There was a factual dispute over whether the employee’s initial threat was idle or real. The court found it was real, based in part on corroborating evidence from other employees who testified the employee had expressed unhappiness with his pay for some time and was already in the process of securing other employment for a higher salary. The employee argued that even if his ultimatum constituted resignation, he had resiled from it before his employer acted on it to its detriment.
The court rejected that argument for the following reasons:
The retraction of a clear notice to quit must occur and be communicated to the employer before the employer communicates acceptance of the resignation to the employee. This is a contracts case. Even taking into account the special protection of employees under employment contracts, it should not be open to an employee to unilaterally retract an offer to quit once it has been accepted and that acceptance is communicated to the employee by the employer.3
This legal analysis was affirmed by the Nova Scotia Court of Appeal in 2015:
The appellant reads this passage as saying that the employer must show detrimental reliance in order for a resignation to ever bind the employee. Respectfully, this is not the law. The passage from Ball quoted above, and the jurisprudence upon which it relies, only provides for resilement in situations where the resignation has not been accepted by the employer. If the resignation has been accepted, an employer’s detrimental reliance upon the resignation is irrelevant. Mr. Kerr has not provided any authority in which an employee was allowed to resile from an accepted resignation. Nor am I aware of any. As I will explain, there are a number of cases in which an employee has been allowed to resile from an offer of resignation, but in each case, the resilement occurred prior to the acceptance of the offer.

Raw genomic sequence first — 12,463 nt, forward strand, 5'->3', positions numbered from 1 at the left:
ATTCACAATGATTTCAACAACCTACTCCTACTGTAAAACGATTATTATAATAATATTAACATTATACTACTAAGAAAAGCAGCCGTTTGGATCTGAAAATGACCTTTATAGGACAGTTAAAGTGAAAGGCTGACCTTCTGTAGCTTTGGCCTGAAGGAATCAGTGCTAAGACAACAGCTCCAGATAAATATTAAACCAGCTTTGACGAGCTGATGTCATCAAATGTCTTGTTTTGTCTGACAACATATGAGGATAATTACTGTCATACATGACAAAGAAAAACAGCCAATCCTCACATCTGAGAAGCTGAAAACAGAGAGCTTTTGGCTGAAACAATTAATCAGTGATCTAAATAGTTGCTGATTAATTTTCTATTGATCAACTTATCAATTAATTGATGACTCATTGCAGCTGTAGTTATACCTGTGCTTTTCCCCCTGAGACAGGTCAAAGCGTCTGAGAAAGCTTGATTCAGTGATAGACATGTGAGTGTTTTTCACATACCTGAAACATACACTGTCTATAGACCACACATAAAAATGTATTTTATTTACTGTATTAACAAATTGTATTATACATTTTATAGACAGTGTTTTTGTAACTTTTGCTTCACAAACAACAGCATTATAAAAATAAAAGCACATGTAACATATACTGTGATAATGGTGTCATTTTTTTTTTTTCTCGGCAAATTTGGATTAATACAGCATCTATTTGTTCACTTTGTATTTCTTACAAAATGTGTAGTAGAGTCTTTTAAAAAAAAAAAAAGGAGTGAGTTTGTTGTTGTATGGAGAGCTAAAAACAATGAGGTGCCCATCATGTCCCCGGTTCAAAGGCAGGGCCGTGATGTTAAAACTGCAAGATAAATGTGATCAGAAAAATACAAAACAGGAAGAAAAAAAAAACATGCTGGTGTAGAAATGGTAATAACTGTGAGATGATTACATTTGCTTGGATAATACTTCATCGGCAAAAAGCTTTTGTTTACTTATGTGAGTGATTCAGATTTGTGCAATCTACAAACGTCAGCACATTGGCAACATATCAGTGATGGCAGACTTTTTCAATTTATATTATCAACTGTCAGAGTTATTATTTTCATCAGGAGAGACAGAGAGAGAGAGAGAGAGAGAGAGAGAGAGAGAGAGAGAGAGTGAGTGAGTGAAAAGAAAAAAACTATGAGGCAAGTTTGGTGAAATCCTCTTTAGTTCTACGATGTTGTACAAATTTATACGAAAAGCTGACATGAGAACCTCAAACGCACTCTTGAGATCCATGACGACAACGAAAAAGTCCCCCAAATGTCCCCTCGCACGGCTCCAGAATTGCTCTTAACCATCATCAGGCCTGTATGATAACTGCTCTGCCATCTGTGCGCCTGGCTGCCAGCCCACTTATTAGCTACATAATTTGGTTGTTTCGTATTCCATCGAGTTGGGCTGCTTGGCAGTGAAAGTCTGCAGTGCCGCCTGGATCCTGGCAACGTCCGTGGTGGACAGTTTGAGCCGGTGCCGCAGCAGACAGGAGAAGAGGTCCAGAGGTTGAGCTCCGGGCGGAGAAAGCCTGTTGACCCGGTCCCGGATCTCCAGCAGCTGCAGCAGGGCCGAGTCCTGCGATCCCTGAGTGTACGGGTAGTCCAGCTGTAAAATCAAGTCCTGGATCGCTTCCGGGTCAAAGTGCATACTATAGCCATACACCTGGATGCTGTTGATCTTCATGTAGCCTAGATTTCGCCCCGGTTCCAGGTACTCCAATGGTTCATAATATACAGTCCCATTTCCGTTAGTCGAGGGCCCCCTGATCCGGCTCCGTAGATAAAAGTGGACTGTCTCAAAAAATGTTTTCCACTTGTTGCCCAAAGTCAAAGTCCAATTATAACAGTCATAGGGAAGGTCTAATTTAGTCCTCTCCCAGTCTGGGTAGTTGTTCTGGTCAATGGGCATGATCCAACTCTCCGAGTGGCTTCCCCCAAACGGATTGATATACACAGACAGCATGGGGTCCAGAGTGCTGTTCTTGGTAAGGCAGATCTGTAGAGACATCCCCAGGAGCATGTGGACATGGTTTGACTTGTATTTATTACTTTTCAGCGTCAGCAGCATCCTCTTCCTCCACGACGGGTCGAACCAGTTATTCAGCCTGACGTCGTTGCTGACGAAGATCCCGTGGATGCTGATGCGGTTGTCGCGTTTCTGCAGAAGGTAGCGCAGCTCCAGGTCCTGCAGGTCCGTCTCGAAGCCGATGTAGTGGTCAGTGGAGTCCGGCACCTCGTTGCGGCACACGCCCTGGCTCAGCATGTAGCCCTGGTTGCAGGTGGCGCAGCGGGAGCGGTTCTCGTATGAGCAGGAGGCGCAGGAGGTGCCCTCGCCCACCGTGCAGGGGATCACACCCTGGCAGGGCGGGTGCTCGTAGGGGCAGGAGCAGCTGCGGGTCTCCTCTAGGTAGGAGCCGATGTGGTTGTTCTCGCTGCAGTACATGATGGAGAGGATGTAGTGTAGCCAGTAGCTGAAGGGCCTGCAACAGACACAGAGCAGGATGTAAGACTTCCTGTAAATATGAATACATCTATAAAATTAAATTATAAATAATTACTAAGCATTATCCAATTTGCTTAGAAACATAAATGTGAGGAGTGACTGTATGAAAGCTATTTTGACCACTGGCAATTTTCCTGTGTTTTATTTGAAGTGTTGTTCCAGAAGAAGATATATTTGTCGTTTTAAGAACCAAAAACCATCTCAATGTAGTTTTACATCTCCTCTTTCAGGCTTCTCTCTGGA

Ariss v. NORR Limited Architects & Engineers – Resignation at employer’s behest not enforceable
In this 2018 decision, the Court of Appeal reaffirmed that a resignation must be genuine to be enforceable, and any attempt to force a resignation to create a break in service may not be enforceable.
John Ariss began his employment at an architectural firm in 1986. In 2002, the firm was bought by NORR Limited Architects & Engineers and Ariss’ employment was terminated. However, on that same day, he was hired by NORR on terms that limited Ariss’ entitlement upon termination only to the minimum statutory entitlements under the Ontario Employment Standards Act, 2000 (ESA). A similar employment agreement was signed in 2006 when Ariss requested and was provided an increase in weekly hours.
In 2013, Ariss requested and negotiated a move from full-time to part-time work. NORR agreed but only if Ariss resigned from his full-time position and accepted a “new offer of employment for part-time hours” in which he waived any entitlement to notice or severance on account of his employment prior to 2013. With the benefit of independent legal advice, Ariss agreed.